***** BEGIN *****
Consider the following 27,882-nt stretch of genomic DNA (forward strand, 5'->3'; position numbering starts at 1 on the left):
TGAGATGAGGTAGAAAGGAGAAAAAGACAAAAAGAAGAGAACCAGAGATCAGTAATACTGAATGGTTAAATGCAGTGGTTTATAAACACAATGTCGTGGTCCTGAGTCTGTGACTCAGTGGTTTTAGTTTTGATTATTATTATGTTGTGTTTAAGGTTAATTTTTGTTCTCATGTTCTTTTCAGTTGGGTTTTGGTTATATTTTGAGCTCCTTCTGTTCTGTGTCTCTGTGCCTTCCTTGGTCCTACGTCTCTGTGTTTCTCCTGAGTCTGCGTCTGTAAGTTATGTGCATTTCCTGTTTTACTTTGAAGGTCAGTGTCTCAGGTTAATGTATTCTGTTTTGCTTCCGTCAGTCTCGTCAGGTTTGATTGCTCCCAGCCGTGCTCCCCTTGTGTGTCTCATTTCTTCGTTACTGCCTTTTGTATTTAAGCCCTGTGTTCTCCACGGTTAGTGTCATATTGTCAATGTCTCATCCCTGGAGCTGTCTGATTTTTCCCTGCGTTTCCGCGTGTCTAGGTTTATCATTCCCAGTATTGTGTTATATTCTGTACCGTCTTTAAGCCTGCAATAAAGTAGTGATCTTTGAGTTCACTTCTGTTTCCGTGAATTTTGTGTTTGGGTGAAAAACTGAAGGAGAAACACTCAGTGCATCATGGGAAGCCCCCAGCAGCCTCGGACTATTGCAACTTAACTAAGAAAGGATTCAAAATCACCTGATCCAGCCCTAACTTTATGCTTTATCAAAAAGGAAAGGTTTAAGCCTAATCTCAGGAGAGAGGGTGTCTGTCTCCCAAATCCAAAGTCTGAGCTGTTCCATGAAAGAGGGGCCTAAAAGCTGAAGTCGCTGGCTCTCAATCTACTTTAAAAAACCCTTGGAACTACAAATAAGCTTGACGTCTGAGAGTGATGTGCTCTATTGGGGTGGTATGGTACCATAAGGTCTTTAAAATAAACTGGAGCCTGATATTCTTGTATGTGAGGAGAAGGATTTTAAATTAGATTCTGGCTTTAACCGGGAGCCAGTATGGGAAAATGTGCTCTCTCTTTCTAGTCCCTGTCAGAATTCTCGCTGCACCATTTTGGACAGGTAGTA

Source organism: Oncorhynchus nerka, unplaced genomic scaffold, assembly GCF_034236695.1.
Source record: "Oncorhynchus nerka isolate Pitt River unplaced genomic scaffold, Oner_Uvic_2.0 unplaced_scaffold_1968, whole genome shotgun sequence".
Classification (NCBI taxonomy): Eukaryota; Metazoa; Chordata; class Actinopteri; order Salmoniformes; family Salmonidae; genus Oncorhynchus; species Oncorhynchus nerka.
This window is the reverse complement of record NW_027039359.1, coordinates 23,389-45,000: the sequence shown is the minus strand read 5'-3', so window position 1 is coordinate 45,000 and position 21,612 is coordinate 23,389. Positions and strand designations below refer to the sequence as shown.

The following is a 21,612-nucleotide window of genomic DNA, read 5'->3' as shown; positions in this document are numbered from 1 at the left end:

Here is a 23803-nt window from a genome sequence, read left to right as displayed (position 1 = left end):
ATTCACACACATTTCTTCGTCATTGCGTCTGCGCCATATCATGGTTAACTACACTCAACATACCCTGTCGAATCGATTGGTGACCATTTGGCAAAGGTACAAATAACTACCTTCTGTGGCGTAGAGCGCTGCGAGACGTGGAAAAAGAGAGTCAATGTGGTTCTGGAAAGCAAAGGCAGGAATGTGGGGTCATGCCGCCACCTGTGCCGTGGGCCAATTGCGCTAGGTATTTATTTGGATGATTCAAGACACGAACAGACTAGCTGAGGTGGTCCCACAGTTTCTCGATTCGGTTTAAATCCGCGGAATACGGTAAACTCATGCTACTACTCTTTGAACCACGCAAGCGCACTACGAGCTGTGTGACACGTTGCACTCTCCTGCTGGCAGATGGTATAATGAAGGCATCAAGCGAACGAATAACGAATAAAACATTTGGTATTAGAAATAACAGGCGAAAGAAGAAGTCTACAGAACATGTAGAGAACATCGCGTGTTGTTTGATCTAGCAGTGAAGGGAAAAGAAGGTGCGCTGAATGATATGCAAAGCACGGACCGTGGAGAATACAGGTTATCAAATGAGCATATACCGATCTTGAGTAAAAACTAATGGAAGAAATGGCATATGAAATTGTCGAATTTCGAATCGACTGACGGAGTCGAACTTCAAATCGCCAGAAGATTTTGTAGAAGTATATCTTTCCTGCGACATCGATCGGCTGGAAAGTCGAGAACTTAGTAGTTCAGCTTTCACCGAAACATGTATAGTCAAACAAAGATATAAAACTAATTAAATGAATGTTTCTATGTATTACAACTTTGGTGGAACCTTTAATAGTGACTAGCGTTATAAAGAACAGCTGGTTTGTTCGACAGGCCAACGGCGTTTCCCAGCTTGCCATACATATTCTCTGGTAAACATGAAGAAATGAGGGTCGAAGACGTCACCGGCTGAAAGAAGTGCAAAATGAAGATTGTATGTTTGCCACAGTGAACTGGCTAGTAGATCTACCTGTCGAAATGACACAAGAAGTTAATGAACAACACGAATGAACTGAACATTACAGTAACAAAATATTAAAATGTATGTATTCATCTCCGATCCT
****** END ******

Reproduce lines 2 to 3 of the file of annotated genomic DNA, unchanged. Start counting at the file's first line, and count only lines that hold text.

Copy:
TGAGATGAGGTAGAAAGGAGAAAAAGACAAAAAGAAGAGAACCAGAGATCAGTAATACTGAATGGTTAAATGCAGTGGTTTATAAACACAATGTCGTGGTCCTGAGTCTGTGACTCAGTGGTTTTAGTTTTGATTATTATTATGTTGTGTTTAAGGTTAATTTTTGTTCTCATGTTCTTTTCAGTTGGGTTTTGGTTATATTTTGAGCTCCTTCTGTTCTGTGTCTCTGTGCCTTCCTTGGTCCTACGTCTCTGTGTTTCTCCTGAGTCTGCGTCTGTAAGTTATGTGCATTTCCTGTTTTACTTTGAAGGTCAGTGTCTCAGGTTAATGTATTCTGTTTTGCTTCCGTCAGTCTCGTCAGGTTTGATTGCTCCCAGCCGTGCTCCCCTTGTGTGTCTCATTTCTTCGTTACTGCCTTTTGTATTTAAGCCCTGTGTTCTCCACGGTTAGTGTCATATTGTCAATGTCTCATCCCTGGAGCTGTCTGATTTTTCCCTGCGTTTCCGCGTGTCTAGGTTTATCATTCCCAGTATTGTGTTATATTCTGTACCGTCTTTAAGCCTGCAATAAAGTAGTGATCTTTGAGTTCACTTCTGTTTCCGTGAATTTTGTGTTTGGGTGAAAAACTGAAGGAGAAACACTCAGTGCATCATGGGAAGCCCCCAGCAGCCTCGGACTATTGCAACTTAACTAAGAAAGGATTCAAAATCACCTGATCCAGCCCTAACTTTATGCTTTATCAAAAAGGAAAGGTTTAAGCCTAATCTCAGGAGAGAGGGTGTCTGTCTCCCAAATCCAAAGTCTGAGCTGTTCCATGAAAGAGGGGCCTAAAAGCTGAAGTCGCTGGCTCTCAATCTACTTTAAAAAACCCTTGGAACTACAAATAAGCTTGACGTCTGAGAGTGATGTGCTCTATTGGGGTGGTATGGTACCATAAGGTCTTTAAAATAAACTGGAGCCTGATATTCTTGTATGTGAGGAGAAGGATTTTAAATTAGATTCTGGCTTTAACCGGGAGCCAGTATGGGAAAATGTGCTCTCTCTTTCTAGTCCCTGTCAGAATTCTCGCTGCACCATTTTGGACAGGTAGTA

Source organism: Oncorhynchus nerka, unplaced genomic scaffold, assembly GCF_034236695.1.